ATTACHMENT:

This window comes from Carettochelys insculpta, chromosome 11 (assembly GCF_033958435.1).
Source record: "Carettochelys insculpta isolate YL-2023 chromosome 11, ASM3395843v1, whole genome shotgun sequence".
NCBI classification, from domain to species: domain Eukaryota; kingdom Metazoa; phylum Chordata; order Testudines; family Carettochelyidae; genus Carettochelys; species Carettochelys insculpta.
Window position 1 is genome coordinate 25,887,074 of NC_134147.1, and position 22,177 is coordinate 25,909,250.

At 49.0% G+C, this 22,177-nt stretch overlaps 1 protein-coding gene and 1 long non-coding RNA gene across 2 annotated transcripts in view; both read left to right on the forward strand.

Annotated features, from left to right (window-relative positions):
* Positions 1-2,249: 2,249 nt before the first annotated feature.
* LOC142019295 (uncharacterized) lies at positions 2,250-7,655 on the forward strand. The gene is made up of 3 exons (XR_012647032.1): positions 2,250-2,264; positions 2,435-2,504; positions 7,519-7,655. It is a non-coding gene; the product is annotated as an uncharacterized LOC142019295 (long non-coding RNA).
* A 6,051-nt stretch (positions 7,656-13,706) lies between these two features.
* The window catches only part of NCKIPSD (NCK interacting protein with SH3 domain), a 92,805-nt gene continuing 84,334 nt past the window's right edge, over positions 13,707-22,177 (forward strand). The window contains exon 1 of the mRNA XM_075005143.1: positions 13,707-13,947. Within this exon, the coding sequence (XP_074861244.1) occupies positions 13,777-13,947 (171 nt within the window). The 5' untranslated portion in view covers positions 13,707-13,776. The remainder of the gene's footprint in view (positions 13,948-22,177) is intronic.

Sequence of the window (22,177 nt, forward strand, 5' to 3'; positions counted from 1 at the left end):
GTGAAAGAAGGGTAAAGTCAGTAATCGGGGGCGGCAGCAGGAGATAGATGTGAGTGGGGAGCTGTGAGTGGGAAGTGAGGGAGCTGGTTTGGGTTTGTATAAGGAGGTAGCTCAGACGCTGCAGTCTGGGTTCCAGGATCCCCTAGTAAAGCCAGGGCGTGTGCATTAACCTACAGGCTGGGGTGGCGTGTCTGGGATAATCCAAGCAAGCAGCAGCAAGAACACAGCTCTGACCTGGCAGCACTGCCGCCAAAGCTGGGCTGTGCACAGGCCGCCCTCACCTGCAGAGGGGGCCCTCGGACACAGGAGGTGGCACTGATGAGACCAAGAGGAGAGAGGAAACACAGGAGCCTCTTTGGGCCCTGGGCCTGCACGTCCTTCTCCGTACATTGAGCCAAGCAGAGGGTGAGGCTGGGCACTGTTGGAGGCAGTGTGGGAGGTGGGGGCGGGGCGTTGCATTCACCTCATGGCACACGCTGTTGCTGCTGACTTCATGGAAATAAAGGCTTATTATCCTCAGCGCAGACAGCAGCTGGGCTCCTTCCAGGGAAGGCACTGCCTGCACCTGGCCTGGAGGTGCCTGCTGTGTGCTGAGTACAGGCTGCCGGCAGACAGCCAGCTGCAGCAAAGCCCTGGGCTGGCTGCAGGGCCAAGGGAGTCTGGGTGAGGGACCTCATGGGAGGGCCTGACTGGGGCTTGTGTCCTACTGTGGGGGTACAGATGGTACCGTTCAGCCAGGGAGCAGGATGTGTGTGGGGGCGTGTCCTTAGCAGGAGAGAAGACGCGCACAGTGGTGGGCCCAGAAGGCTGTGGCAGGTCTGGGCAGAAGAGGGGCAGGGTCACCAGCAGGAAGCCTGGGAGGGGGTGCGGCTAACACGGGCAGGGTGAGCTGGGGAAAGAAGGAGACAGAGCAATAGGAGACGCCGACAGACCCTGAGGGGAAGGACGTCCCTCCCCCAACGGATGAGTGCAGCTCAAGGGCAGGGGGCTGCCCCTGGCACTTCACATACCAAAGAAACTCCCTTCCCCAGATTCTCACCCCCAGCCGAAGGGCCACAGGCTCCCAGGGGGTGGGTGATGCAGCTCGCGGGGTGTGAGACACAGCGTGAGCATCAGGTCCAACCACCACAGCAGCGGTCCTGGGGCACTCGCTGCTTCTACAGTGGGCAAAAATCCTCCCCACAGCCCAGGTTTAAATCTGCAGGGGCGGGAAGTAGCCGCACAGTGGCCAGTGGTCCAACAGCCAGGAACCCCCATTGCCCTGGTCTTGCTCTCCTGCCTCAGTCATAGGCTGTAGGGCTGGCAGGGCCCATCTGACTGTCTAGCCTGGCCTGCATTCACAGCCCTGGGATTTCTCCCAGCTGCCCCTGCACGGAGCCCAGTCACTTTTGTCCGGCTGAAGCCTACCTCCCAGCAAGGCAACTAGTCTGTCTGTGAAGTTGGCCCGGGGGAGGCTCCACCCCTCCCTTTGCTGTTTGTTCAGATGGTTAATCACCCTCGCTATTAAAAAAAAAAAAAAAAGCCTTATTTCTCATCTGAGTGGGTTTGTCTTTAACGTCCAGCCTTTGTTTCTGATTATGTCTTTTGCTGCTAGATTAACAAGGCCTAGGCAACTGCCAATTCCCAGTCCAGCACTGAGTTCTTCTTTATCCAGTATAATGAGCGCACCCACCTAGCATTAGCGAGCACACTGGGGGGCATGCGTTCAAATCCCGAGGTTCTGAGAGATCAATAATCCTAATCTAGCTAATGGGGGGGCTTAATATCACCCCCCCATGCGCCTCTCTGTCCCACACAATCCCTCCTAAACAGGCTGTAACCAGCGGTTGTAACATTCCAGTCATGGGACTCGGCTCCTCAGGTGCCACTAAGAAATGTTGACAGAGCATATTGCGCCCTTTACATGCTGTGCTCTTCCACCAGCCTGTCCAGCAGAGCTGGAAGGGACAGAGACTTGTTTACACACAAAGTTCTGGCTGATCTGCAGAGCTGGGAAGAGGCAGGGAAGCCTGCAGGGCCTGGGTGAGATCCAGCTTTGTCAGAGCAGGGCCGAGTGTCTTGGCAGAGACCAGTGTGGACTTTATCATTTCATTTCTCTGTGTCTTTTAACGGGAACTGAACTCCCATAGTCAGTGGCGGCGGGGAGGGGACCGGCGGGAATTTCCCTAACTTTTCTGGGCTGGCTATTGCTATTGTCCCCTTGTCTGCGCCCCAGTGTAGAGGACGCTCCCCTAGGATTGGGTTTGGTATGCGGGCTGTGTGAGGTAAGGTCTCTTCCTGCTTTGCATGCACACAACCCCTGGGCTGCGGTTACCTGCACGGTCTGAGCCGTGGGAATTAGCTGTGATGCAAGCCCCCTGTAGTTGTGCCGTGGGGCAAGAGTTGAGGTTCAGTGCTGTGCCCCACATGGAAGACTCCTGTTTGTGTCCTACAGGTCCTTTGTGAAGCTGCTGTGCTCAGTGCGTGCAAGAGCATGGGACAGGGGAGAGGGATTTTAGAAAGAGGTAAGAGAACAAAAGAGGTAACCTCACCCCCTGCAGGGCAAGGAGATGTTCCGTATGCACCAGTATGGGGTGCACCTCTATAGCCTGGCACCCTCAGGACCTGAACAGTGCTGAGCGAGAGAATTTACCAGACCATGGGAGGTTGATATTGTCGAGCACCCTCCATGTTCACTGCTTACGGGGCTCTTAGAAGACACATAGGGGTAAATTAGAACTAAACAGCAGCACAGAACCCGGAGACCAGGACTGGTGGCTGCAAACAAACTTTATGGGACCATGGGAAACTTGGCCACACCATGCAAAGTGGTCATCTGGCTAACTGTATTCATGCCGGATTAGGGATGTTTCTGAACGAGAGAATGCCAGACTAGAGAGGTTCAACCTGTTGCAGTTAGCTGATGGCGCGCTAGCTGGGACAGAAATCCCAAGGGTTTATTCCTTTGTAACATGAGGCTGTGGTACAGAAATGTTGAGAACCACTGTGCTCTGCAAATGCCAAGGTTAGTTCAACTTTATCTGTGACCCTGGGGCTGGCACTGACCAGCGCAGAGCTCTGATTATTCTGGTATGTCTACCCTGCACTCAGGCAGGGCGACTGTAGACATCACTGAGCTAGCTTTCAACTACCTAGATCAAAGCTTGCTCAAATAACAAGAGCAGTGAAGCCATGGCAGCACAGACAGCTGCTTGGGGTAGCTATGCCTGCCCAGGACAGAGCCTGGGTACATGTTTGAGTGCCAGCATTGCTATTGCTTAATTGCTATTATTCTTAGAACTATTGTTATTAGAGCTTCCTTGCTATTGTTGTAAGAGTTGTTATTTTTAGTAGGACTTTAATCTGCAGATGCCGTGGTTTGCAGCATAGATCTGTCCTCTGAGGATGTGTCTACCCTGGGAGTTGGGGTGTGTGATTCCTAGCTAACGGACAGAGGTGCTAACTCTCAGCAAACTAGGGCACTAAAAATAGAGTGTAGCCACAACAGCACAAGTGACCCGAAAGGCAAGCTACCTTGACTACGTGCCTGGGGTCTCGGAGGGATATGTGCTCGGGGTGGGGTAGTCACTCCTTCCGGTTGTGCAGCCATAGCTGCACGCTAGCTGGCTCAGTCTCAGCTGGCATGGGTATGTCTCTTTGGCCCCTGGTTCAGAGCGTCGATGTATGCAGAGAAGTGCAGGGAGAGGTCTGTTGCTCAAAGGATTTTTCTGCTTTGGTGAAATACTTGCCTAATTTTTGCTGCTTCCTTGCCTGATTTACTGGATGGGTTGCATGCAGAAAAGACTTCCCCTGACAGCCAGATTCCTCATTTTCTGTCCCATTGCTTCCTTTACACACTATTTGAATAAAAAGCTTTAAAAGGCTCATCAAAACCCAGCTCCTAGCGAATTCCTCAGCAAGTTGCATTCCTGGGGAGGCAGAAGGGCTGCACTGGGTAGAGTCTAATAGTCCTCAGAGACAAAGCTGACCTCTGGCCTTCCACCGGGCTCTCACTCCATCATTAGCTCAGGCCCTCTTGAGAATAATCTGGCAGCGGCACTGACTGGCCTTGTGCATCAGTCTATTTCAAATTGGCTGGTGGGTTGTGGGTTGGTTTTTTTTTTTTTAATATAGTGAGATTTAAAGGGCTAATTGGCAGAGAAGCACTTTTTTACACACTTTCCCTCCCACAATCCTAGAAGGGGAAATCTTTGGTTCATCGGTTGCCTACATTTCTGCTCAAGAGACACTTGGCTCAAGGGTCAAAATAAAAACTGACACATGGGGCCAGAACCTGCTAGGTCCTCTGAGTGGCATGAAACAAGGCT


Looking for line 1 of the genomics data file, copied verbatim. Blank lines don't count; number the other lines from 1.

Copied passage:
This window comes from Carettochelys insculpta, chromosome 11 (assembly GCF_033958435.1).